Timothy Wilson analyzes our ability to predict how we’ll react emotionally to future events, a behavior called affective forecasting. “We’re not terrible at affective forecasting.” Wilson explains that we are generally accurate in predicting the valence of an event—whether it will have a positive or negative impact on us. Our trouble is that we tend to overestimate the intensity and duration of future emotional states, which can lead us to make life decisions based on inaccurate forecasts. We imagine that a breakup will devastate us for a long time, or that we’ll still feel blissfully happy days after passing a test. In fact, we tend to settle back to our normal state more quickly than we predict. One reason for our resilience is an internal mechanism—Wilson calls it the psychological immune system—that unconsciously diminishes the impact of bad news by contextualizing it or attributing it to some special cause.
Wilson conducted an experiment with U.Va. football fans to test affective forecasting. One group of fans was asked to think ahead to the U.Va. vs. Virginia Tech game and predict how they’d feel if U.Va. won or lost and for how long. On average, the fans responded that they’d be happy for days if U.Va. won and sad for days if they lost. And yet, a single day after their team lost, the fans had returned to their pregame levels of happiness. Another group of fans was asked to contextualize before predicting—to first think ahead to a day in the future and imagine what they would be doing in each hour of that day. Contextualizing the result of the football game led them to make more-accurate predictions about their responses, because they were more likely to realize that they would not be thinking very much about the game as time went on. “Sooner rather than later, we’re thinking about homework, relationships, what TV is on tonight,” says Wilson. “We tend to forget that life goes on.”
Jonathan Haidt came to the study of happiness indirectly—via morality. His research focuses on the emotional basis of morality, in particular on two opposing moral emotions: disgust and moral elevation. Haidt fears the link between morality and happiness is lost in our shallow, modern conception of happiness. “We tend to think of it as a feeling we want to have as often as possible,” Haidt says. “The ancients thought of it as a life well lived. Virtue plays a large role in that.”
In his 2006 book The Happiness Hypothesis, Haidt argues that humans have evolved to live like bees in a hive—in tight, cooperative groups. Haidt has found that many people, when asked to remember the happiest time in their life, will refer to an intense, hivelike group experience such as military service, a band or just a time when they had a close group of friends. “During the Enlightenment, we busted out of the hive and created modern, independent ways of living,” Haidt says. “Now we fly around asking, ‘Why am I not satisfied?’”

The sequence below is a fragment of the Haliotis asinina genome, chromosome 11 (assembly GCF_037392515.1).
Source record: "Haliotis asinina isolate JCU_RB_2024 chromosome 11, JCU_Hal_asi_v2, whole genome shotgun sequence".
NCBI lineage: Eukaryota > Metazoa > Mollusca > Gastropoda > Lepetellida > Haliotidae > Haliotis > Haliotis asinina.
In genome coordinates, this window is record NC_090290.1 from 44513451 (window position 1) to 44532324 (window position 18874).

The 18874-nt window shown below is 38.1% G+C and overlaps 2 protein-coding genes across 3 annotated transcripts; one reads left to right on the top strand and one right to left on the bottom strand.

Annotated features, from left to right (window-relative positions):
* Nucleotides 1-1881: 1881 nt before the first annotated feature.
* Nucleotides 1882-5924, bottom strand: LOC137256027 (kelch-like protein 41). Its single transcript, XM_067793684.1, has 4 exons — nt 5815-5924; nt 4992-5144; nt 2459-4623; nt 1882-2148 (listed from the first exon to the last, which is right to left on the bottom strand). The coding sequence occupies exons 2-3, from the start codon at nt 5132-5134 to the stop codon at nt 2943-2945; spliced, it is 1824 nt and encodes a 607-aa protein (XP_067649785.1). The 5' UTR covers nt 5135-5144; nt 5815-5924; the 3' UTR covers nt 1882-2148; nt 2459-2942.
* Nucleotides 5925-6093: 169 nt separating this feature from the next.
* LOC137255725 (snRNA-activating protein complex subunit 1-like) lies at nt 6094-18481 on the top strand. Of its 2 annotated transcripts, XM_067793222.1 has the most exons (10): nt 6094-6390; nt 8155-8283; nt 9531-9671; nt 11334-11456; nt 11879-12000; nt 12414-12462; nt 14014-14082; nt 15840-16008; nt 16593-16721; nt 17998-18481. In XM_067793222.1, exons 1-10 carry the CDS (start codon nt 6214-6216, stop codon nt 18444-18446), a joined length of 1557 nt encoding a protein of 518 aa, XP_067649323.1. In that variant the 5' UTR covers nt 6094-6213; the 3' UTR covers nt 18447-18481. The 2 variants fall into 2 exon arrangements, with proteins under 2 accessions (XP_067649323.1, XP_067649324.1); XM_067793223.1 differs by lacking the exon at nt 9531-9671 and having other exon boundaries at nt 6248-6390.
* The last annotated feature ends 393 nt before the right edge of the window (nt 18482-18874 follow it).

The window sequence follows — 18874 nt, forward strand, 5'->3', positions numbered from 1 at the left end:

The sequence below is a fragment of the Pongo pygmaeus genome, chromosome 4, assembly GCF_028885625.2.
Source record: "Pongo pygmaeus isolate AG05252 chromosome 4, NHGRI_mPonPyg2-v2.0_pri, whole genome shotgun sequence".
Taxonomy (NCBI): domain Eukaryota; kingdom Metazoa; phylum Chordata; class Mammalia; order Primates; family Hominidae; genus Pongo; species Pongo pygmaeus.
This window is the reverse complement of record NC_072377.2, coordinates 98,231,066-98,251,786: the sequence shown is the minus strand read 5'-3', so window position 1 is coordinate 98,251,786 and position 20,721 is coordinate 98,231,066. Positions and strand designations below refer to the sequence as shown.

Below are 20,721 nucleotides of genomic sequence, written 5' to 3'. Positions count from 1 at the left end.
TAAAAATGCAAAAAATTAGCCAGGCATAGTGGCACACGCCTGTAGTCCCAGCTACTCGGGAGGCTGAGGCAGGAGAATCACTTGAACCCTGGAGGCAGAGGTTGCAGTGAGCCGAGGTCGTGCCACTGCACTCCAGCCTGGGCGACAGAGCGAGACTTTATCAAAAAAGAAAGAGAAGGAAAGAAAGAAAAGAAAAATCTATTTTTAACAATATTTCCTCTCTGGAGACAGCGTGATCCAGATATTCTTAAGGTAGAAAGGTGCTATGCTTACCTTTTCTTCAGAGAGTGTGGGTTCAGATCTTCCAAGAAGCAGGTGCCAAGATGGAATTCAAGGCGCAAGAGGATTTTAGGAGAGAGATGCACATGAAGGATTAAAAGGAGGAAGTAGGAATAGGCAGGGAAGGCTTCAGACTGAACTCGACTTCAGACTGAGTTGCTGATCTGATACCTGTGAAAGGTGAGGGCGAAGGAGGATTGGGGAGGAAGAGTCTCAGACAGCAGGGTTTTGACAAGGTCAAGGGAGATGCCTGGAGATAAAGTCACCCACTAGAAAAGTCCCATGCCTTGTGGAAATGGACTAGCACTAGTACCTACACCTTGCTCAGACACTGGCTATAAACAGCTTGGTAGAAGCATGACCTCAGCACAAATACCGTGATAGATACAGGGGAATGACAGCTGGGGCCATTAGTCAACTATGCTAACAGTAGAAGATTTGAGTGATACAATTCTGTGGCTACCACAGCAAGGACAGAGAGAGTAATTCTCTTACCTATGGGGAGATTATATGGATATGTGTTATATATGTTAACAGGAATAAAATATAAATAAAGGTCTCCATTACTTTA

Part of the reason behind our dissatisfaction is that too much freedom isn’t always good for us, Haidt contends. When faced with limitless choices, we don’t always choose wisely. Freedom also deprives us of moral order, the ability to be part of a group of people who “cooperate, sanction, punish and criticize each other,” Haidt says.
If that doesn’t sound exactly like a blueprint for paradise to you, consider this fact: survey research (reviewed by sociologist Arthur Brooks) shows that the self-reported happiest people in the United States are Orthodox Jews and Evangelical Christians. These two groups live in cohesive communities grounded on what they perceive to be an objective moral order. The unhappiest? Liberal atheists, who don’t tend to believe in objective moral order. Haidt suggests that “when people feel that anything is permitted, it’s a recipe for existential emptiness, for anomie.”
Haidt has lots of empirically supported practical advice for a happier life: Exercise, reduce daily hassles and nurture your relationships. “Happiness comes from between,” he says. “It comes from getting the right relationship between yourself and others, yourself and your work, yourself and something larger than yourself.” For Haidt, teaching at the University satisfies each of these conditions, giving many faculty members “a sense that we’re pursuing something noble in the company of people we admire.”